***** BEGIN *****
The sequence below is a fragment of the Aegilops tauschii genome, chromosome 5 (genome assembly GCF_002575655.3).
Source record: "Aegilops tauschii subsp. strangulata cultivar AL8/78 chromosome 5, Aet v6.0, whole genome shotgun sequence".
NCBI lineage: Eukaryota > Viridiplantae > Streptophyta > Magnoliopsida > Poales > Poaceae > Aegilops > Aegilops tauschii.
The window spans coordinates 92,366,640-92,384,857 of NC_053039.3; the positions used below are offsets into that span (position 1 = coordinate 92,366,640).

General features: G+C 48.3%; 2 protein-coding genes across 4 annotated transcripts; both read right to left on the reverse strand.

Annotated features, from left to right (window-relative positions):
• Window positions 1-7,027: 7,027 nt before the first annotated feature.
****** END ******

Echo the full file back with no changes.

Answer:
The sequence below is a fragment of the Aegilops tauschii genome, chromosome 5 (genome assembly GCF_002575655.3).
Source record: "Aegilops tauschii subsp. strangulata cultivar AL8/78 chromosome 5, Aet v6.0, whole genome shotgun sequence".
NCBI lineage: Eukaryota > Viridiplantae > Streptophyta > Magnoliopsida > Poales > Poaceae > Aegilops > Aegilops tauschii.
The window spans coordinates 92,366,640-92,384,857 of NC_053039.3; the positions used below are offsets into that span (position 1 = coordinate 92,366,640).

General features: G+C 48.3%; 2 protein-coding genes across 4 annotated transcripts; both read right to left on the reverse strand.

Annotated features, from left to right (window-relative positions):
• Window positions 1-7,027: 7,027 nt before the first annotated feature.